SHANNON SILCOX – The Corsair
A man who considers himself homeless is now heading a new speakers’ bureau on homelessness.
Matthew Paul Maes, a self-described “transient by choice due to a wanderlust for travel,” is recruiting homeless people to speak to classrooms, churches, and other area organizations with the help of the Escarosa Coalition on the Homeless (ECOH).
Maes has traveled the country in the small RV he lives in. For most of his adult life, he worked as a river guide in the southwestern United States. He found what he enjoyed most about his work was the opportunity to inform people.
So Maes went back to school, and in 2009 at the age of 49, graduated from Colorado State University with a B.S. in mass communications. After becoming involved with AmeriCorps VISTA, a national service program designed specifically to fight poverty, Maes found his niche with ECOH.
While his home is still his camper, these days it sits parked outside his office at the coalition’s headquarters at 2601 W. Strong St.
At ECOH, Maes serves as the facilitator for Faces of the Homeless Speakers’ Bureau, an initiative of the National Coalition on the Homeless. According to the national group’s website, the bureau is composed of “people who are or have been homeless and work to educate the public about homelessness and what can be done to end it.”
Maes seeks such speakers to share their experiences. They will give firsthand accounts of how they became homeless, how they survived the streets, and how they were able to overcome their situation.
Although the obvious purpose of the bureau is educating the public, Maes believes it has benefits for the speakers as well: “It gives them a sense of empowerment; they see that they have the ability to inspire others with their words.”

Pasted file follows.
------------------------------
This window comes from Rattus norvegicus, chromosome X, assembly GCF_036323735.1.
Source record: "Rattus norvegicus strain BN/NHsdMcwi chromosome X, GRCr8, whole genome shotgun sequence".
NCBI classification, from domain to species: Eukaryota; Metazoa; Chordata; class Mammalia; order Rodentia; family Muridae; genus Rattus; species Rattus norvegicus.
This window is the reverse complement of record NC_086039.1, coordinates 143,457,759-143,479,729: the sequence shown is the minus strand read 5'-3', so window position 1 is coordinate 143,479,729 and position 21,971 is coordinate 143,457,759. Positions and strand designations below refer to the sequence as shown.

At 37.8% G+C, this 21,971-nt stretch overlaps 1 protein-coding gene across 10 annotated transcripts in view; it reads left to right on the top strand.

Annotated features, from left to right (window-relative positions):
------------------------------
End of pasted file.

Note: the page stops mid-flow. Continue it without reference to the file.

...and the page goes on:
Maes doesn’t let his passion for informing the public stop with the bureau. As an avid video producer, he is currently using his own equipment to film homeless individuals in the Pensacola area for a documentary.
“I know that I could use my camera equipment to produce for the local TV station, but I just believe this story found me,” Maes said. The unedited draft of his documentary shares a visit with a woman named Blu Jean, who lives in a homeless camp with her dog, Cujo.
Blu Jean maintains a tent on county property near Fairfield and Texar drives. Pots and pans are stacked outside of her tent near signs that tell passers-by not to toss their cigarette butts on the ground. Cujo, a golden dog about the size of a Labrador Retriever, is tethered on a line that allows him to run some distance.
Cujo is one of the stars of Maes’ documentary. The dog was shot three times by law enforcement personnel. Maes was still filming as Blu Jean and a friend walked down a railroad track carrying her faithful companion on a makeshift gurney to a veterinarian. Cujo is recovering.
Maes will tell both sides of the story—Blu Jean’s and the police’s versions—in his documentary.
Maes hopes initiatives such as this documentary, the speakers’ bureau, and ECOH’s partnership with the Waterfront Rescue Mission will help to bring the plight of poverty into focus.
“If there was enough will in the consciousness of the public, they would realize we can help,” Maes said.
Maes said college students should remember that even some of the simplest solutions can make a big impact.
“College students can adopt a veteran to care for, hold a cake baking party and bag up the goodies and include a word of good cheer, put together hygiene kits and include a pair of socks, or just strike up a conversation with someone who’s homeless and ask how you can help.”
“I believe it will take a village to end poverty, but if we begin to peel through all the aspects of it, we will uncover solvable solutions,” Maes said.